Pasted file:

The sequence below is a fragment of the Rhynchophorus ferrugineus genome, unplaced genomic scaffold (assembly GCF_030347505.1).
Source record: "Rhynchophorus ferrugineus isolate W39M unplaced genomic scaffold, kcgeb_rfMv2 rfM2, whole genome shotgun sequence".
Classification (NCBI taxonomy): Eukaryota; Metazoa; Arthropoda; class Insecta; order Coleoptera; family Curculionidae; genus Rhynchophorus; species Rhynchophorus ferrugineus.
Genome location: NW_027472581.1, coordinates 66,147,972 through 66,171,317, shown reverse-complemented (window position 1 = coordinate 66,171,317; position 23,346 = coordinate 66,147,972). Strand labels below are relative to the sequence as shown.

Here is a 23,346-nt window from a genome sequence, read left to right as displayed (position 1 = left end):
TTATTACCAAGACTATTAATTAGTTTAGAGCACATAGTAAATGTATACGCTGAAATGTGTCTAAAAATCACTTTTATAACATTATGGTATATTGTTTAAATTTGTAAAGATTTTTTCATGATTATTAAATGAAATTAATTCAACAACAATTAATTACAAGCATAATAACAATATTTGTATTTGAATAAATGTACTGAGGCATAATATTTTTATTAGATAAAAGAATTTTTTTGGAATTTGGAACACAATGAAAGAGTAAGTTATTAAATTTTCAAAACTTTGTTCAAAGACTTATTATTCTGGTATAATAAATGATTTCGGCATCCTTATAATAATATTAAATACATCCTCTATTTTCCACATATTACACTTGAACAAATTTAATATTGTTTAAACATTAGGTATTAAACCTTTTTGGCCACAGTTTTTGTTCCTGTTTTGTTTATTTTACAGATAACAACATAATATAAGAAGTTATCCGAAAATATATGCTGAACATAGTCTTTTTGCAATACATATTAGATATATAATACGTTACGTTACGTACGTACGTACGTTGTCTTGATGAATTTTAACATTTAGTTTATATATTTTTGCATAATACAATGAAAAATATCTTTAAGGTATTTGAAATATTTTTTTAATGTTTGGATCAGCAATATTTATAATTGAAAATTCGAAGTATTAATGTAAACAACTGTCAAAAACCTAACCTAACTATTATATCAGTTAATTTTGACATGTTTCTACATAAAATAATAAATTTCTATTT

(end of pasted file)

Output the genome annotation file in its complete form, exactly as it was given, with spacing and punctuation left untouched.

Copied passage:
The sequence below is a fragment of the Rhynchophorus ferrugineus genome, unplaced genomic scaffold (assembly GCF_030347505.1).
Source record: "Rhynchophorus ferrugineus isolate W39M unplaced genomic scaffold, kcgeb_rfMv2 rfM2, whole genome shotgun sequence".
Classification (NCBI taxonomy): Eukaryota; Metazoa; Arthropoda; class Insecta; order Coleoptera; family Curculionidae; genus Rhynchophorus; species Rhynchophorus ferrugineus.
Genome location: NW_027472581.1, coordinates 66,147,972 through 66,171,317, shown reverse-complemented (window position 1 = coordinate 66,171,317; position 23,346 = coordinate 66,147,972). Strand labels below are relative to the sequence as shown.

Here is a 23,346-nt window from a genome sequence, read left to right as displayed (position 1 = left end):
TTATTACCAAGACTATTAATTAGTTTAGAGCACATAGTAAATGTATACGCTGAAATGTGTCTAAAAATCACTTTTATAACATTATGGTATATTGTTTAAATTTGTAAAGATTTTTTCATGATTATTAAATGAAATTAATTCAACAACAATTAATTACAAGCATAATAACAATATTTGTATTTGAATAAATGTACTGAGGCATAATATTTTTATTAGATAAAAGAATTTTTTTGGAATTTGGAACACAATGAAAGAGTAAGTTATTAAATTTTCAAAACTTTGTTCAAAGACTTATTATTCTGGTATAATAAATGATTTCGGCATCCTTATAATAATATTAAATACATCCTCTATTTTCCACATATTACACTTGAACAAATTTAATATTGTTTAAACATTAGGTATTAAACCTTTTTGGCCACAGTTTTTGTTCCTGTTTTGTTTATTTTACAGATAACAACATAATATAAGAAGTTATCCGAAAATATATGCTGAACATAGTCTTTTTGCAATACATATTAGATATATAATACGTTACGTTACGTACGTACGTACGTTGTCTTGATGAATTTTAACATTTAGTTTATATATTTTTGCATAATACAATGAAAAATATCTTTAAGGTATTTGAAATATTTTTTTAATGTTTGGATCAGCAATATTTATAATTGAAAATTCGAAGTATTAATGTAAACAACTGTCAAAAACCTAACCTAACTATTATATCAGTTAATTTTGACATGTTTCTACATAAAATAATAAATTTCTATTT